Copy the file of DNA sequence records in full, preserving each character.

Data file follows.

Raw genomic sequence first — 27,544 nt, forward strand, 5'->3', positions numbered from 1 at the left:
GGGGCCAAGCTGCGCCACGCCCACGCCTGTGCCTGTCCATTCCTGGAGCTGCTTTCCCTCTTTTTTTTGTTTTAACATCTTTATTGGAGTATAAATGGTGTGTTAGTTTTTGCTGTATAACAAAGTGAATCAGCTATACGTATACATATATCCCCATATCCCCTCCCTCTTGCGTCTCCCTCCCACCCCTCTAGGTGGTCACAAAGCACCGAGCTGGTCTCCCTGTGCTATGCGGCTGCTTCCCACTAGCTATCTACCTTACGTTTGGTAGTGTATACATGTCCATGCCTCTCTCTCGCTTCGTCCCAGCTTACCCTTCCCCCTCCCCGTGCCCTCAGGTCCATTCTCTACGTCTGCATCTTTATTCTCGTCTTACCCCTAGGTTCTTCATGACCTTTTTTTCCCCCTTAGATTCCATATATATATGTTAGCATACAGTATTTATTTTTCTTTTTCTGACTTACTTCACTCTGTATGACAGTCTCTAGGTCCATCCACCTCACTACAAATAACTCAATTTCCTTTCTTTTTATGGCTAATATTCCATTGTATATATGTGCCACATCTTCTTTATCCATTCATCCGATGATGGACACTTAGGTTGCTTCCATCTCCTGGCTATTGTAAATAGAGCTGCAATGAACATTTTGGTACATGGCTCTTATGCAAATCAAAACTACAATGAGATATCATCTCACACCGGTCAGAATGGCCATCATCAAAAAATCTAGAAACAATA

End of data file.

Raw genomic sequence first — 27,544 nt, forward strand, 5'->3', positions numbered from 1 at the left:
GGGGCCAAGCTGCGCCACGCCCACGCCTGTGCCTGTCCATTCCTGGAGCTGCTTTCCCTCTTTTTTTTGTTTTAACATCTTTATTGGAGTATAAATGGTGTGTTAGTTTTTGCTGTATAACAAAGTGAATCAGCTATACGTATACATATATCCCCATATCCCCTCCCTCTTGCGTCTCCCTCCCACCCCTCTAGGTGGTCACAAAGCACCGAGCTGGTCTCCCTGTGCTATGCGGCTGCTTCCCACTAGCTATCTACCTTACGTTTGGTAGTGTATACATGTCCATGCCTCTCTCTCGCTTCGTCCCAGCTTACCCTTCCCCCTCCCCGTGCCCTCAGGTCCATTCTCTACGTCTGCATCTTTATTCTCGTCTTACCCCTAGGTTCTTCATGACCTTTTTTTCCCCCTTAGATTCCATATATATATGTTAGCATACAGTATTTATTTTTCTTTTTCTGACTTACTTCACTCTGTATGACAGTCTCTAGGTCCATCCACCTCACTACAAATAACTCAATTTCCTTTCTTTTTATGGCTAATATTCCATTGTATATATGTGCCACATCTTCTTTATCCATTCATCCGATGATGGACACTTAGGTTGCTTCCATCTCCTGGCTATTGTAAATAGAGCTGCAATGAACATTTTGGTACATGGCTCTTATGCAAATCAAAACTACAATGAGATATCATCTCACACCGGTCAGAATGGCCATCATCAAAAAATCTAGAAACAATA